The 2018 Winter Olympics are in full swing in PyeongChang, South Korea. The games began on Feb. 9, with an opening ceremony that surprised viewers. North and South Korea, while divided as countires, marched under a united flag of Korea. The flag depicted the peninsula of both Korea’s.
The decision was made on Jan. 17, 2018 for the North and South Korean teams to march together. North Korea sent 22 athletes to compete in the games and 230 cheerleaders to support athletes from both Koreas. This is not the first Olympic games that North and South Korea have marched in together. The countries did so at the 2000 and 2004 summer Olympics.
While North and South Korea are competing under their respected flags, they have united their forces to create one team. Players from both countries combined their talents to compete under the unified title of Korea. This is the first time in Olympic history that North and South Korean athletes have come together to play on the same team.
Of the 35 women on the team’s roster, 12 are from North Korea. The decision to include North Korea in the tournament was made by South Korean leaders and North Korea was given only one week to practice together as a new team.
About 3,000 fans attended the women’s ice hockey game at Seonhak International Ice Rink in Incheon. Fans cheered and waved their unified Korean flags in support of the team. The game resulted in a loss for the Koreans, in a 3-1 game against Sweden.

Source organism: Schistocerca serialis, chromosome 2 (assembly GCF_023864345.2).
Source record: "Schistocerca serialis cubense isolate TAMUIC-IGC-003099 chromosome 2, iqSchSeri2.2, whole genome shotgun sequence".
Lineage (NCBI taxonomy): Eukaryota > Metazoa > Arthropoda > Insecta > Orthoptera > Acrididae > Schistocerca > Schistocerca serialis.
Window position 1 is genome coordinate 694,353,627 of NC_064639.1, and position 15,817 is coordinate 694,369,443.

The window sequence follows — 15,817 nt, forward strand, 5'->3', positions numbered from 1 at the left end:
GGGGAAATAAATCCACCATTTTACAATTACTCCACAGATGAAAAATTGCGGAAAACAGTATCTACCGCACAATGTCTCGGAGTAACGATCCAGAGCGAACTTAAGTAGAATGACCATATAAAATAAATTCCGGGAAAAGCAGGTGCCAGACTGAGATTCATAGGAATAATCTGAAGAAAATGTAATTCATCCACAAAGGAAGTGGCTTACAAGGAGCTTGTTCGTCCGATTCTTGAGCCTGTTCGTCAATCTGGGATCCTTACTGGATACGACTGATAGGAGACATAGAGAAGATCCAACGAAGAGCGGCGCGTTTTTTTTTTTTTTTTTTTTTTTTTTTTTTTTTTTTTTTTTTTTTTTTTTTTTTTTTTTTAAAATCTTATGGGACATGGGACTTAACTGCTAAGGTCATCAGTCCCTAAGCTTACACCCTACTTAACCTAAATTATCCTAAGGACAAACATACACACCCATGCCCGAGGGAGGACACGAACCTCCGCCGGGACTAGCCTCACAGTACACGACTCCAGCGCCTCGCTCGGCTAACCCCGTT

In a survey conducted by the South’s National Assembly Speaker and television network SBS, more than 70 percent of South Koreans oppose forming a joint team with the North. Petition were created on social media to separate the decision but the petitions were not successful.
Dr. Courtney Smith, professor of political science and history at Cabrini University, thinks that the unity seen by the world is concealing the actuality of the issues between the countries.
“There is a sign of unity at the games,” Smith said. “That sign, I think, is masking some deep, geopolitical issues that will come back out when the games end.”
North and South Korea have been divided since 1945, the end of World War II.
Emily Manda, undeclared freshman, enjoys watching the Olympic games. She enjoys the fierce competition but thinks that merging the North and South Korea teams gave them an advantage.
“I think it did give them an athletic advantage,” Manda said. “They have amazing players competing [from both sides].”